We both recognised each other and got chatting.  I was interested to know how Helen had found out about the event:

I was very lucky.  Charles, who’s from nearby Walsall, posted on Facebook details of the dance he was going to at The Cutty Sark.  I posted a comment saying I was dead jealous and what an amazing time he would have.

On the Friday I had a message from Charles saying his partner for the evening was unable to attend and would I like to go instead? I replied in an instant, ‘Absolutely!’

I couldn’t help wonder how Charles managed to get his tickets, not being a local dancer, so I contacted him on Messenger.  His response will give everybody a heads up as to how to give yourself a chance of getting a ticket for next summer.

Charles gets around more than I do

It seems that Charles gets around even more than I do.  Here’s what he had to tell me:

Although I live in Walsall, I only dance one night a week there.  I travel far and wide on a weekly basis looking for great music and dancing.  I make a point of making Facebook Friends Requests with all those teachers I’ve learnt from at Weekenders or various other events.

So whenever they are selling an event it then shows up on my Facebook page, and if I fancy it, I buy tickets.  I got to hear about the Cutty Sark even before the tickets went on sale.

So here’s my tip.  You can of course send Steve a Friends Request, or better still why not join the Ceroc Evolution Facebook Group, or like the Ceroc Evolution Page, and you’ll get notifications before any tickets go on sale.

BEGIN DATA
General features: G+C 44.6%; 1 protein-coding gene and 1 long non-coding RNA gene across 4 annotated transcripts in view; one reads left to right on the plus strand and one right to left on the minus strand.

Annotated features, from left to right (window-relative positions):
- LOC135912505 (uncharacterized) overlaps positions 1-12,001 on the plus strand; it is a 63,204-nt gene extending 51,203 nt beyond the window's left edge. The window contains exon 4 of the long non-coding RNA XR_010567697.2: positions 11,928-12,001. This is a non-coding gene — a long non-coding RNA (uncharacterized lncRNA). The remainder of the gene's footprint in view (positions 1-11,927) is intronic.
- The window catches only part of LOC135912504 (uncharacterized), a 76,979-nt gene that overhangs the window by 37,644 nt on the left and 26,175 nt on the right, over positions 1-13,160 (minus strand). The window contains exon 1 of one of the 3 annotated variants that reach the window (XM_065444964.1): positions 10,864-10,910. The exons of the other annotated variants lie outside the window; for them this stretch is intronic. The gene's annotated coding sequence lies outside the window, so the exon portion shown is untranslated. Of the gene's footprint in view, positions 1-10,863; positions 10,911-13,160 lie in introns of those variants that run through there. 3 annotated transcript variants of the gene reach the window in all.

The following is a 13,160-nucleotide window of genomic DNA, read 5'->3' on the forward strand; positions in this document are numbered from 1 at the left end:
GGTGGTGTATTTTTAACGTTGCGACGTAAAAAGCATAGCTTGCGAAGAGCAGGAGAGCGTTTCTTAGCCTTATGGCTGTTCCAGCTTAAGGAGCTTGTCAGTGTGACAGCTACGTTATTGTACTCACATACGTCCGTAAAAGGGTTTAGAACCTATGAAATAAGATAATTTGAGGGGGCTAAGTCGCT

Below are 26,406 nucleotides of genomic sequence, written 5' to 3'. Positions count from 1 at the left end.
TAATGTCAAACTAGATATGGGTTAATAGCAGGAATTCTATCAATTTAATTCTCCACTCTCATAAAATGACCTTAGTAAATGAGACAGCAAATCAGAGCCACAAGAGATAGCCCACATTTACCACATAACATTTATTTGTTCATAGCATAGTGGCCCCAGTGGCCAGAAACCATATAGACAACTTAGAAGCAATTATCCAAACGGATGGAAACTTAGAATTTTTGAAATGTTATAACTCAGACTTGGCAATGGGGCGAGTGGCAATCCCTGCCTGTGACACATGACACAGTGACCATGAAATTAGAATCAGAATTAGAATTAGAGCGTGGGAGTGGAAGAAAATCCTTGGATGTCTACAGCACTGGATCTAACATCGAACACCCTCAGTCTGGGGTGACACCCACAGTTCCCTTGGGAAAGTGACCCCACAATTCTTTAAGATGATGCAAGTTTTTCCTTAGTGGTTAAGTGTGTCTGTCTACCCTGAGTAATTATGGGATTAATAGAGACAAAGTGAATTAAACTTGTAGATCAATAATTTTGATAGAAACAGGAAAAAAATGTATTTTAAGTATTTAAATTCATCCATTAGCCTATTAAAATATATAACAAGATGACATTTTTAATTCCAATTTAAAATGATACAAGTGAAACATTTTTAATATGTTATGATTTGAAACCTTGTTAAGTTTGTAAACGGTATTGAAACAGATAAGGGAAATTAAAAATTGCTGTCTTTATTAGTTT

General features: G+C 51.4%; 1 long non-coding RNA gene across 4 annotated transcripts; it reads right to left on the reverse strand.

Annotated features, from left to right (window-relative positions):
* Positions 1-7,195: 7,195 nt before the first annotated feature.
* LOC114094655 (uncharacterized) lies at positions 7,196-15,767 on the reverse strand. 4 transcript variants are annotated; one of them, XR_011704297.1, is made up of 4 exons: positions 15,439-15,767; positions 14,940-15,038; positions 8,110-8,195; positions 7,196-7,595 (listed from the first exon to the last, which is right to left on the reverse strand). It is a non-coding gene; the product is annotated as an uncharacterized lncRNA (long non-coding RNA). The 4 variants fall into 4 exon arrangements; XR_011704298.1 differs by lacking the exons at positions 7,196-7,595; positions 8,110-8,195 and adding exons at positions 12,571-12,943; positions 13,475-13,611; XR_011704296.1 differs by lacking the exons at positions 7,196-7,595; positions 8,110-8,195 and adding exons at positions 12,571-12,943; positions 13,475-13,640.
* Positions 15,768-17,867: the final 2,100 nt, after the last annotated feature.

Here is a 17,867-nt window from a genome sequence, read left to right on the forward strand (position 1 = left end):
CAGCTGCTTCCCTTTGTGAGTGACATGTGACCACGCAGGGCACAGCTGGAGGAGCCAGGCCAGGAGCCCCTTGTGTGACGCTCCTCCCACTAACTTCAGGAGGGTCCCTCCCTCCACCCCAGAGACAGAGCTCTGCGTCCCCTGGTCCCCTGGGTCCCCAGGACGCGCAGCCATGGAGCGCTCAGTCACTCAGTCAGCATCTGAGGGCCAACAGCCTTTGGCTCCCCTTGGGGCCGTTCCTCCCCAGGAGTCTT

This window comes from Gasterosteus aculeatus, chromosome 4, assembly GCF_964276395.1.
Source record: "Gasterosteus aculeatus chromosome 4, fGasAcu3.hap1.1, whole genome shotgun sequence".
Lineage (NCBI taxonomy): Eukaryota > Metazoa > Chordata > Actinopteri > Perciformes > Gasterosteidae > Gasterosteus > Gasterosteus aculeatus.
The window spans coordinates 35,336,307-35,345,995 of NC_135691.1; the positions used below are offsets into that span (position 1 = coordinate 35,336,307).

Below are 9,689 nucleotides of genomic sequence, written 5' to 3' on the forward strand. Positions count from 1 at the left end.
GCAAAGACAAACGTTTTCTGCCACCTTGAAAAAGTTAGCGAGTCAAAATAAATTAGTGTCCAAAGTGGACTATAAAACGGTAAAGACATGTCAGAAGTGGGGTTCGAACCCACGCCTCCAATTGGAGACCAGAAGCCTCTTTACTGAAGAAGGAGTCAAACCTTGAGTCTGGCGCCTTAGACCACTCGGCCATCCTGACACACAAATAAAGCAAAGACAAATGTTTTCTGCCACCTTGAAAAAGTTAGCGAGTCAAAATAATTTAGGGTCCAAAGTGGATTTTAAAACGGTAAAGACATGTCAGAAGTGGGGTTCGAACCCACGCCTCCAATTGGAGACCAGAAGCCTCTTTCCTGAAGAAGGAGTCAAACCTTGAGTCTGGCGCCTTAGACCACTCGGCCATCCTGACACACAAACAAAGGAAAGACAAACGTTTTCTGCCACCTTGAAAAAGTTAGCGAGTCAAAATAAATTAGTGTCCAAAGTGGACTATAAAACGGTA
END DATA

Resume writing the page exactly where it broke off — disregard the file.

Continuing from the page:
Steve tells me that tickets for a second Cutty Sark freestyle in February were offered to the people who were at last weeks event, but that there were still 160 tickets on offer when they went on general sale.  There’s no doubt that members of The Ceroc Evolution Facebook Group knew exactly where and when to get a ticket.

Another Freestyle of The Year?

Being a member of the Ceroc Evolution Group you soon realise just how many other sell-out events that Steve and his team put on, and there’s always a simple click through to the ticket site.  As a member since the beginning of the year I’ve been made aware of so many events and they all appear to have their own special appeal.

Right now you’ll see that there are still tickets to an event, that might just surpass the Cutty Sark as The Ceroc Event of The Year – The pre-New Year O2 freestyle.  This unique event goes on until five in the morning and there promises to be seven hundred people there.  That reminds me, I must see if The Nottingham Dance gang are free on Saturday 29 December.

Related Articles

The Cutty Sark Review Part 1

Other Ceroc Evolution Reviews

The River:  A Sunday afternoon Boat rip down the Thames

Steve’s Birthday Party class night